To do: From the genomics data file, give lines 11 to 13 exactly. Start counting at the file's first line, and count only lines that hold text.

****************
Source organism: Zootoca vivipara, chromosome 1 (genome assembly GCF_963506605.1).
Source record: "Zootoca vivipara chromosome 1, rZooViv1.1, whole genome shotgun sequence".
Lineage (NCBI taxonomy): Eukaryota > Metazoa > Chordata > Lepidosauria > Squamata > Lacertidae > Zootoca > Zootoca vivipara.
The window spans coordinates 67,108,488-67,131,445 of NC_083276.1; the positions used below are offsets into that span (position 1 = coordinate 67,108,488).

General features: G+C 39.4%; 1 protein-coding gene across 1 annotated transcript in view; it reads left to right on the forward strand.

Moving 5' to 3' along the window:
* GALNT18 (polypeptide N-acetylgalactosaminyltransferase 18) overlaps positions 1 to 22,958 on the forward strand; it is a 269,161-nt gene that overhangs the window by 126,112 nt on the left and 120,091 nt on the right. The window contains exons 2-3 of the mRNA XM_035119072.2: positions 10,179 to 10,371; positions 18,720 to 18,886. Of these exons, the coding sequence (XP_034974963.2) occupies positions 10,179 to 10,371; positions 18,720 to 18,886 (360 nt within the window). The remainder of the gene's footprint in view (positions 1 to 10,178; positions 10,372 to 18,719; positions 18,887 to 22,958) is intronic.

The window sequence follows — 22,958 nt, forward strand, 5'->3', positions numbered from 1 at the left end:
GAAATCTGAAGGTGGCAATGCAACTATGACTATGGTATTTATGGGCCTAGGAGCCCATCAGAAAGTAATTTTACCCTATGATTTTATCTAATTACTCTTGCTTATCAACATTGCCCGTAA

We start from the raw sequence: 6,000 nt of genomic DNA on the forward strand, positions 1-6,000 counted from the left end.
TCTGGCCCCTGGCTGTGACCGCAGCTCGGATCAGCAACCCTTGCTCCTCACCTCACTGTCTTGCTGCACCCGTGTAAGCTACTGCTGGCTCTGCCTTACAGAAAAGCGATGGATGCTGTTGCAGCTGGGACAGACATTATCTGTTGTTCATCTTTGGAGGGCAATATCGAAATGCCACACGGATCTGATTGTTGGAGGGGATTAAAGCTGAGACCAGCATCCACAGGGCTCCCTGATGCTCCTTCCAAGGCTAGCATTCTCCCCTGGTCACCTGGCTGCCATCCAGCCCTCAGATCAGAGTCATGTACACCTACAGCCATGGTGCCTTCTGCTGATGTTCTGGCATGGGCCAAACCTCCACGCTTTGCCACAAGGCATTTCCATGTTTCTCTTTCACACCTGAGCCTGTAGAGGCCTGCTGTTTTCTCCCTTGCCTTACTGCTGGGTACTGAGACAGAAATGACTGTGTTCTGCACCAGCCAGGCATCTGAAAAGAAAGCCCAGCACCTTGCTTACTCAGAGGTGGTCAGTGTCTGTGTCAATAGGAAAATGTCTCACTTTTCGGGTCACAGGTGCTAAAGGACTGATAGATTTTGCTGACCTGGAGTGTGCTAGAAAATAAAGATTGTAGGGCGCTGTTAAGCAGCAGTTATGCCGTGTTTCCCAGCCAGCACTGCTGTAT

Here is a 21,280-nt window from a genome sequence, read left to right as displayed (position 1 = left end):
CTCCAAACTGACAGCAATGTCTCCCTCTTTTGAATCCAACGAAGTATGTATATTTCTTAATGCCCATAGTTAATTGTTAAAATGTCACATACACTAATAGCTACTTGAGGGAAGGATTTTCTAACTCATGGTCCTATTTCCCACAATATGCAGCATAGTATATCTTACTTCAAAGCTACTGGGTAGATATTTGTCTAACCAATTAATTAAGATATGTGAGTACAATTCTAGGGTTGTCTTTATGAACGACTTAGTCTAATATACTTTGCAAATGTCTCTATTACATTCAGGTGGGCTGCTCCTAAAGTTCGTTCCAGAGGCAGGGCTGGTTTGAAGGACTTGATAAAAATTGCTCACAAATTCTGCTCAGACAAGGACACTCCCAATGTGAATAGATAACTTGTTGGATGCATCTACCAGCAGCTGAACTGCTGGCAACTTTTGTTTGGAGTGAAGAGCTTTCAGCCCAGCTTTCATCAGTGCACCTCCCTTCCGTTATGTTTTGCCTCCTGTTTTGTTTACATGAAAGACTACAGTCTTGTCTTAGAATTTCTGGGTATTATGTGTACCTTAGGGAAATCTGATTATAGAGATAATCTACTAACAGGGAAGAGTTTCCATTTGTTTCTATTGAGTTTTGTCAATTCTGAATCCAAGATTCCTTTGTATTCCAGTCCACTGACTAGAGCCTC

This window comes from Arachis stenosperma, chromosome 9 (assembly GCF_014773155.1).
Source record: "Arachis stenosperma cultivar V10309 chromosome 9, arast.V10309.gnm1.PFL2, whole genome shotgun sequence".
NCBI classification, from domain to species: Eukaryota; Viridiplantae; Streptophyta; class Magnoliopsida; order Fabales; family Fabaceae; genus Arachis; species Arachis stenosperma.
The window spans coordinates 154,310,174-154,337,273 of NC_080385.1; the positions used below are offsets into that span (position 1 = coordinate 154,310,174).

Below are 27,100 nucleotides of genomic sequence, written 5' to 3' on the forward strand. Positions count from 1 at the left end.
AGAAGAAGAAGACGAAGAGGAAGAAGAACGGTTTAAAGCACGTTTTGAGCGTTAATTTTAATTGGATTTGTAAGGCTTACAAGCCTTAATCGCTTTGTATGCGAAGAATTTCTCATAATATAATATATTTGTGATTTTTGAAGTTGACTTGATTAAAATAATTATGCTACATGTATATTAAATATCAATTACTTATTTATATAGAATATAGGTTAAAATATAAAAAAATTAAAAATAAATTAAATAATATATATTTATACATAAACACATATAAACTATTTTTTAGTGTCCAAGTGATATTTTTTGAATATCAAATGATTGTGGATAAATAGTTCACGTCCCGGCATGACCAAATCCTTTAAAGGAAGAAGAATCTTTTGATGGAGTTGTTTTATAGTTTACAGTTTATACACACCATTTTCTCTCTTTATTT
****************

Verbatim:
TCTGGCCCCTGGCTGTGACCGCAGCTCGGATCAGCAACCCTTGCTCCTCACCTCACTGTCTTGCTGCACCCGTGTAAGCTACTGCTGGCTCTGCCTTACAGAAAAGCGATGGATGCTGTTGCAGCTGGGACAGACATTATCTGTTGTTCATCTTTGGAGGGCAATATCGAAATGCCACACGGATCTGATTGTTGGAGGGGATTAAAGCTGAGACCAGCATCCACAGGGCTCCCTGATGCTCCTTCCAAGGCTAGCATTCTCCCCTGGTCACCTGGCTGCCATCCAGCCCTCAGATCAGAGTCATGTACACCTACAGCCATGGTGCCTTCTGCTGATGTTCTGGCATGGGCCAAACCTCCACGCTTTGCCACAAGGCATTTCCATGTTTCTCTTTCACACCTGAGCCTGTAGAGGCCTGCTGTTTTCTCCCTTGCCTTACTGCTGGGTACTGAGACAGAAATGACTGTGTTCTGCACCAGCCAGGCATCTGAAAAGAAAGCCCAGCACCTTGCTTACTCAGAGGTGGTCAGTGTCTGTGTCAATAGGAAAATGTCTCACTTTTCGGGTCACAGGTGCTAAAGGACTGATAGATTTTGCTGACCTGGAGTGTGCTAGAAAATAAAGATTGTAGGGCGCTGTTAAGCAGCAGTTATGCCGTGTTTCCCAGCCAGCACTGCTGTAT

Here is a 21,280-nt window from a genome sequence, read left to right as displayed (position 1 = left end):
CTCCAAACTGACAGCAATGTCTCCCTCTTTTGAATCCAACGAAGTATGTATATTTCTTAATGCCCATAGTTAATTGTTAAAATGTCACATACACTAATAGCTACTTGAGGGAAGGATTTTCTAACTCATGGTCCTATTTCCCACAATATGCAGCATAGTATATCTTACTTCAAAGCTACTGGGTAGATATTTGTCTAACCAATTAATTAAGATATGTGAGTACAATTCTAGGGTTGTCTTTATGAACGACTTAGTCTAATATACTTTGCAAATGTCTCTATTACATTCAGGTGGGCTGCTCCTAAAGTTCGTTCCAGAGGCAGGGCTGGTTTGAAGGACTTGATAAAAATTGCTCACAAATTCTGCTCAGACAAGGACACTCCCAATGTGAATAGATAACTTGTTGGATGCATCTACCAGCAGCTGAACTGCTGGCAACTTTTGTTTGGAGTGAAGAGCTTTCAGCCCAGCTTTCATCAGTGCACCTCCCTTCCGTTATGTTTTGCCTCCTGTTTTGTTTACATGAAAGACTACAGTCTTGTCTTAGAATTTCTGGGTATTATGTGTACCTTAGGGAAATCTGATTATAGAGATAATCTACTAACAGGGAAGAGTTTCCATTTGTTTCTATTGAGTTTTGTCAATTCTGAATCCAAGATTCCTTTGTATTCCAGTCCACTGACTAGAGCCTC